This fantastic. Honesty and frankness helps build trust. Mistakes happen. How we handle those mistakes is what proves our mettle.
This is a good move to save face, but how can we know for sure that Google is deleting the data? Goofy conspiracy theories aside, I think Google needs to tell us about their new policies, such as what is acceptable and what is not? For instance, can you still go about sniffing traffic? Or is there a condition it is filtered before being stored? The number of potential ways you can violate privacy rights accidentally or otherwise is astronautical, so perhaps for the benefit of clients/customers/whathaveyou (and for the benefit of other companies looking to follow under the banner of "Don't be evil"), Google should share their policies, and educational bits for us to enjoy.
The apology is welcome, but the damage is done. The mantra of "Google is not evil" is now tarnished.
u know, that sounds like pr. sorry. love you, long time, fi dollar, but let us know when you *actually* delete the private data. -- GeePawHill
@Ben Rogers in this case who cares about the privacy of the data? Certainly not the users or owners of the wireless networks in question since they where left wide open. This situation was blown way out proportion, this was not a big deal. If you leave things wide open then anyone can look at your data.
@biaachmonkie: Your response is welcome, but perhaps Google should be educating the public so they don't do such things? Google can afford to spend a cool mil on public awareness I think. The problem today is there's an awful lot of people who don't know better. They must be educated.@Colin: ++. Google is a corporation, just because they're mantra is "Don't be evil" doesn't mean it is not evil.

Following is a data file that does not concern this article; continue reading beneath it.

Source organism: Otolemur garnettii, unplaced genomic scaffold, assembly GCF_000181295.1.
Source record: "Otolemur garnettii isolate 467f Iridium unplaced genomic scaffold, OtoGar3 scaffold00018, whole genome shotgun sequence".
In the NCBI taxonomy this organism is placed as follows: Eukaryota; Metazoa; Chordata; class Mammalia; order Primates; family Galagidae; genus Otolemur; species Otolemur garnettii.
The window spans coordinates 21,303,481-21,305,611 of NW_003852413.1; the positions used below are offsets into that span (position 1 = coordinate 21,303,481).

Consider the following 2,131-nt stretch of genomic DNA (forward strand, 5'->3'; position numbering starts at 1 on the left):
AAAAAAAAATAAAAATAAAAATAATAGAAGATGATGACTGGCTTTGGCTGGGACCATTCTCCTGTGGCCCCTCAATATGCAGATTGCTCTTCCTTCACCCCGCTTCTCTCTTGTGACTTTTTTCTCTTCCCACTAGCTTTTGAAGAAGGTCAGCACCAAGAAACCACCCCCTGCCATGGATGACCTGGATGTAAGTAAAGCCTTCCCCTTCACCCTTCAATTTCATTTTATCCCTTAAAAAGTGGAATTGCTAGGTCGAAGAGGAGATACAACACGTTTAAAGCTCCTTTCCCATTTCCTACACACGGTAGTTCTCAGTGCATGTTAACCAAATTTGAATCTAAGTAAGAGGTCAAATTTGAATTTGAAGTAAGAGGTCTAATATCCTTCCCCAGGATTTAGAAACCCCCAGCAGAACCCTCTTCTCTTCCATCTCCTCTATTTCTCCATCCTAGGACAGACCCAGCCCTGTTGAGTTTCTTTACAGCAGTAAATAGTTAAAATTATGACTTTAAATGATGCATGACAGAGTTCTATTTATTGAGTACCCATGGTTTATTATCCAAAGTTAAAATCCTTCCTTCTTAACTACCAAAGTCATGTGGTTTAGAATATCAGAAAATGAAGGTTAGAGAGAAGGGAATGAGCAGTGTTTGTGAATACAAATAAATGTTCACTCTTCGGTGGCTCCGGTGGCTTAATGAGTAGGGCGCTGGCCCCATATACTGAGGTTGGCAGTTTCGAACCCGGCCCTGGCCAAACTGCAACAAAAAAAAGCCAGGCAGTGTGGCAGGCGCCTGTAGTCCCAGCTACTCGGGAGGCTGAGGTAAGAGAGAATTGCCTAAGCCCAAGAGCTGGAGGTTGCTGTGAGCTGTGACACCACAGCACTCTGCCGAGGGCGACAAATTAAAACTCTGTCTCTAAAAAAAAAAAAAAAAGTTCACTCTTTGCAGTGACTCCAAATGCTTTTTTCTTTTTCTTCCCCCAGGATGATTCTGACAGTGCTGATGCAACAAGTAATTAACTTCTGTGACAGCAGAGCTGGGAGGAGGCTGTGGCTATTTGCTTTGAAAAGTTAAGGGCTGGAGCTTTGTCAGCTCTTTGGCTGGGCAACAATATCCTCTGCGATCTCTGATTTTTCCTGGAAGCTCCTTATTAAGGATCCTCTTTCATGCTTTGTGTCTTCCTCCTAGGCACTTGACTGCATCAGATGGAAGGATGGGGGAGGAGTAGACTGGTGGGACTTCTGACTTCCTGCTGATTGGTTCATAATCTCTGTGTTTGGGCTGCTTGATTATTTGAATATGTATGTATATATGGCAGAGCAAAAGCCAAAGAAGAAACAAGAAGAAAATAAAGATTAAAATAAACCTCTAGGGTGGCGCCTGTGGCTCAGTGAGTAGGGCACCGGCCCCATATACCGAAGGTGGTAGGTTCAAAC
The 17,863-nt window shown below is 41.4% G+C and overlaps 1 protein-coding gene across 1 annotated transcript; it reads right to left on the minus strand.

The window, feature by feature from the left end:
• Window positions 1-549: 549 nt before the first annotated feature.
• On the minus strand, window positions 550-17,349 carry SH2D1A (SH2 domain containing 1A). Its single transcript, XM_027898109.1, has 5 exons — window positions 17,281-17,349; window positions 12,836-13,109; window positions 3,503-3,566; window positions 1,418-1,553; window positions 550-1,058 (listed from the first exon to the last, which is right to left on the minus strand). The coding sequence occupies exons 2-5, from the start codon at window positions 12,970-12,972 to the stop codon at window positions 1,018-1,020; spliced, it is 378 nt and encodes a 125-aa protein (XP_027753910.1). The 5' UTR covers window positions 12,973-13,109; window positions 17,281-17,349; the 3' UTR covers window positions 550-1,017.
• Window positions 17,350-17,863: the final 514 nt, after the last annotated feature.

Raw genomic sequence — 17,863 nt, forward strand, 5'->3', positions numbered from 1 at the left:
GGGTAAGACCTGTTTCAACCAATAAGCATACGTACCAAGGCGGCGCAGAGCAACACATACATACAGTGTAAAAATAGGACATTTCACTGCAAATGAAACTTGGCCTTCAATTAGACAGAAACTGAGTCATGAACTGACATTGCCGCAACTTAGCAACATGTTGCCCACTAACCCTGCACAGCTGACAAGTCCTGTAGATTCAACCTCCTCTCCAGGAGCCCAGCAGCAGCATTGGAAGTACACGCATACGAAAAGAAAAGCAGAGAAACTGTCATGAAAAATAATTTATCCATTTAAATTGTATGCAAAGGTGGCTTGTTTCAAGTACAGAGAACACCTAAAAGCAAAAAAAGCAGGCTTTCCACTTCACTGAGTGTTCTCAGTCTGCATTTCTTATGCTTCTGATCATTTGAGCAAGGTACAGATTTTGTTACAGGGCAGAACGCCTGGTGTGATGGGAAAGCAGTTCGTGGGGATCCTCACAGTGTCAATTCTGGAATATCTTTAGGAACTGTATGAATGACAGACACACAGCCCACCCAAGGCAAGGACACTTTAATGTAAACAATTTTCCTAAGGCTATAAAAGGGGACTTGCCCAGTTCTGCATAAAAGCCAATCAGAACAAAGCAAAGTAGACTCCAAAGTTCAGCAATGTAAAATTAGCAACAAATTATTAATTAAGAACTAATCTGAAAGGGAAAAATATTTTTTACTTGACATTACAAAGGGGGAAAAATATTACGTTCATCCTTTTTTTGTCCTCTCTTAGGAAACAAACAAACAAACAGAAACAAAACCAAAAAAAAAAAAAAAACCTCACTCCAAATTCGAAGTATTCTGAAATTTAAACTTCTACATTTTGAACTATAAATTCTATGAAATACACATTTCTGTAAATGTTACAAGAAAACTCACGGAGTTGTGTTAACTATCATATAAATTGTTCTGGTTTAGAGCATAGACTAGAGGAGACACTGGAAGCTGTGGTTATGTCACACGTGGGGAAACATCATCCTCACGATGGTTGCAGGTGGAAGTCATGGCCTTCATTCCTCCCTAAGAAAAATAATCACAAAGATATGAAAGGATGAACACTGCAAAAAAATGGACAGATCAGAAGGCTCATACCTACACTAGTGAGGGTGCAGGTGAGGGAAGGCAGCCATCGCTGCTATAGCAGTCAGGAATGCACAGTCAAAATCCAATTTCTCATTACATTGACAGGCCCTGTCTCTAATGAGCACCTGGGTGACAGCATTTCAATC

@GeePawHill: Now that the data has been subpoenaed in many state and country investigations, they can't delete it. They have to keep it until all of the investigations have finished.
I still don't understand why Google implemented a wifi sniffer (gslite?)In none of the news reports or press releases on this matter have I seen an explanation of why this was an accident/mistake.It seems to me that at some level in the design of Google Street View, there was a decision made along the lines of, "Since we're roaming around getting all this information we might as well grab unencrypted wireless traffic as it's open information technically," and now there is a big media fuss they are treating it as a 'mistake.'I am open to the possibility that this wasn't intentional but Google haven't given any explicit detail as to how this has happened and what their original intentions were.
I always lie about everything, so whatever google thinks it has, its not true. :D
@biaachmonkie I agree with you heartily on this one. If they had left the URLs and passwords on a poster board taped to their house then people would be calling them stupid and not blaming Google or anyone else that happened to take a picture of it and post it online.Having an unencrypted, open wireless network is the electronic equivalent of the same. I don't blame Google, I blame the users. Sure, the coders have vetted their work better, but that doesn't mean that Google is to blame for the lack of basic security by the consumers.
Why oh why doesn't someone from Google explain why it was necessary to have a network sniffer and to gather personal data at all, during the street view picture taking exercise? If I want to take a picture of a building there is no need for me to bring along a network sniffer or to be concerned with the network traffic in the area that I'm taking the digital image! I do believe that it is illegal for me to go around my neighborhood sniffing network traffic and gathering data from networks. Secure or not.
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